Kathie

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  3. Thanks, Kathy,
    No, I wasn't using a tripod yesterday, but I tried that this morning, and I don't think that is the issue this time. I'm still getting the same flatness.

    The AQS shows don't allow ANY changes to your original image (brightness, color, cropping out the background). Crazy, I think! Which is why I have not entered any AQS shows until I had the professionally shot one of Pink Petal Party! So if I want to enter any AQS shows or other exhibitions that prohibit "fixes" to photos, I have to figure this out.

    I really need an "inside solution" too! It always seems to rain on the days I really need to take a photo of something. Even here in sunny North Carolina!

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  4. The flatness is a lighting issue, I would think. Sounds like there is too much light from all sides.

    A tripod is a must, definitely. Also, if your camera has a timer, use that instead of pushing the button. The timer has to be put "on" for each exposure.

    Re "changes" to the image... camera setting such as the f-stop, exposure, plus the color and angle of lighting and the file format all affect the appearance of the image... whatever techniques used to end up with a more accurate photograph of the artwork should be acceptable in my opinion.

    Try using camera RAW if your camera has it and you have Photoshop. RAW allows you to adjust the image before it opens in Photoshop. Of course, your monitor has to be as accurate as possible, too, preferably adjusted with a calibrator. Good luck!

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  5. Thanks, Loreen,
    I tried using one main light (in front) and one at the side, but no matter how I adjusted the brightness settings on the side light (set there to skim across the surface) I got hot spots (too much light in one spot).

    I agree with you that "whatever techniques used to end up with a more accurate photograph of the artwork should be acceptable". But it is not acceptable to AQS, from what I've read. Other big shows have no problem with it.

    My camera doesn't save in RAW format.

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  6. Another option may be to altogether change the quality of the light being emitted from one of the lights with a diffusing theatrical "gel". Basically what gels are is a thin sheet of heat resistant plastic, with color or texture to change the qualities of the light itself as it hits the subject. I would suggest getting a sheet each of Roscolux 100 frost and 101 light frost. Try here http://www.stagetechnology.com/catalog/items.cfm?RS=91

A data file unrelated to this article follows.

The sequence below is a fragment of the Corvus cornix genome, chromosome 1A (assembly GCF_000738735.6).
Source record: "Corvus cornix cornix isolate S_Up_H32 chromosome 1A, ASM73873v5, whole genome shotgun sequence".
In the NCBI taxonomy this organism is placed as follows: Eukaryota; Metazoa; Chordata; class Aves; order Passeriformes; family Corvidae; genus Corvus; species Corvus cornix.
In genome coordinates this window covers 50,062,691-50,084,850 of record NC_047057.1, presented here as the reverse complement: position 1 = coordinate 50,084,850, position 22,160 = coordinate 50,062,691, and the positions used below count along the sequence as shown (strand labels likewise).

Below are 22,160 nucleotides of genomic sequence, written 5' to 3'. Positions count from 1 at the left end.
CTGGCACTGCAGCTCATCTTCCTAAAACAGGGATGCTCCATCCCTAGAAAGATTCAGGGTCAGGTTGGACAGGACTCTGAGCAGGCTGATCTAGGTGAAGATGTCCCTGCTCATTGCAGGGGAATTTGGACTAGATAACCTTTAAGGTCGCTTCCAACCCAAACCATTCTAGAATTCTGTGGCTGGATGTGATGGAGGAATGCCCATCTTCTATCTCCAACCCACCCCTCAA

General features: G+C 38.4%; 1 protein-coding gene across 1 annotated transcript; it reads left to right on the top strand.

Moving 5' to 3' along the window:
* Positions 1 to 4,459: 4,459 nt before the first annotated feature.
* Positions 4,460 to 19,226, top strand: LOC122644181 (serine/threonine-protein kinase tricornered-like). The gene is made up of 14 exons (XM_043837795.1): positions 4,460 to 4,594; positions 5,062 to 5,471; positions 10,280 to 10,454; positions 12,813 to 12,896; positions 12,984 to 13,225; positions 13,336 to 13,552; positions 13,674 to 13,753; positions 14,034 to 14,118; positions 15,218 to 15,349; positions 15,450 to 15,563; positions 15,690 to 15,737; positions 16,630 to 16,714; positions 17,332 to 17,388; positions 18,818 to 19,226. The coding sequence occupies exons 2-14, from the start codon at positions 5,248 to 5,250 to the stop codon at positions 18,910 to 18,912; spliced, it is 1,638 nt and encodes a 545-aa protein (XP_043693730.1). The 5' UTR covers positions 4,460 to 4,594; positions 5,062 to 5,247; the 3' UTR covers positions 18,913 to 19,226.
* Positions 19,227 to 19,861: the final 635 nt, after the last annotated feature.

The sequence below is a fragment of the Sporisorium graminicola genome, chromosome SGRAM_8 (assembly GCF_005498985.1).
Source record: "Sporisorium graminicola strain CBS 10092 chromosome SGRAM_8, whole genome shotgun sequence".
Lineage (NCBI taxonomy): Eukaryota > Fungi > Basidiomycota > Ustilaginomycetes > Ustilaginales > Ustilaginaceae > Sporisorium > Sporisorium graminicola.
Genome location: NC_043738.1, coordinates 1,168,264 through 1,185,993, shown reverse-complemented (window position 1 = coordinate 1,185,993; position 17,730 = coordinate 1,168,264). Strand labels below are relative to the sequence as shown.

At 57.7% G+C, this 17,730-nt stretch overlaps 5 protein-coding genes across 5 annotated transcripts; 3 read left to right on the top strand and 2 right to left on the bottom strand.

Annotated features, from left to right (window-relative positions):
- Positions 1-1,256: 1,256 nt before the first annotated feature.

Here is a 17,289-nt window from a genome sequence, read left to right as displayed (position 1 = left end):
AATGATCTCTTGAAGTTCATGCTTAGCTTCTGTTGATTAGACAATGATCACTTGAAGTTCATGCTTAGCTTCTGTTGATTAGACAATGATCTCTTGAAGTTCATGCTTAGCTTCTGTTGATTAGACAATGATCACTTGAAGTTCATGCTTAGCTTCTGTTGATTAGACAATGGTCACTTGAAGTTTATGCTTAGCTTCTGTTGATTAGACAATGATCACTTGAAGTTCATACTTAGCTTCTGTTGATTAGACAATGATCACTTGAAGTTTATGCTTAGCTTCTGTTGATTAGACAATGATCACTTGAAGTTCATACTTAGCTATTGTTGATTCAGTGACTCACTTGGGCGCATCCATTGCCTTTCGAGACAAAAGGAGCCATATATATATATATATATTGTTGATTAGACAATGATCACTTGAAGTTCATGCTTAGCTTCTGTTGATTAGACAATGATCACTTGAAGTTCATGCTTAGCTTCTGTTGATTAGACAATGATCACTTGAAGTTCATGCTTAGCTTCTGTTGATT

If you find that one of them seems to help, but also seems to darken down too much, you can create an artificial hot spot on the gel (again, creating a brighter zone of light on the subject) by adding just a drop of 3-in-1-oil to the surface of the gel and spreading with a finger.
    Don't ask me how to take pictures, but ask me about Lighting...:-)
    HTH,

    Rain

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  7. Susan,
    You have been given the Sunshine Award...perfect timing for today:)
    http://nestlingsbyrobin.blogspot.com/

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  8. I do find using an extra light and casting shadows makes a bid difference. I like your photo better than with professional lights;)

    Debbie

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  9. I think we're all waiting to see how things go with your photography adventures. Do keep us posted and when you think you've got it, then please give us all a tutorial! Can't wait to see the outcomes! I'd say good luck, but you've already got that with the Four Leaf Clovers you keep finding!

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  10. Like your other commenters, I am fascinated with your process and am so glad you are sharing your problems and working through them. I agree with the flatness you see. I'm looking forward to seeing how Holly's suggestion turns out.

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  11. I didn't see this comment yet, and I have been meaning to post, so here goes. Try moving your lights further back and using a longer setting on your camera. You must, must use a tripod to do this, and a shutter release mechanism is much better than pushing the button. I also set up lights like the diagram Holly showed you. Regarding show requirements, I would love to know what technology they have that allows them to know if you have altered the photograph or not. I didn't think you could tell with Photoshop. I suspect that what they want are photos that represent the art work accurately, and not enhance to look better than they actually are, but they don't typically write their requirements like that. I ALWAYS color correct my photos and have not had any rejected. Caveat...I don't enter Paducah. I correct shadows, sharpness, values, the temperature of the light, but most of these are in camera RAW setting which you do not have) And I also shoot with a grey card. Good luck. Don't give up!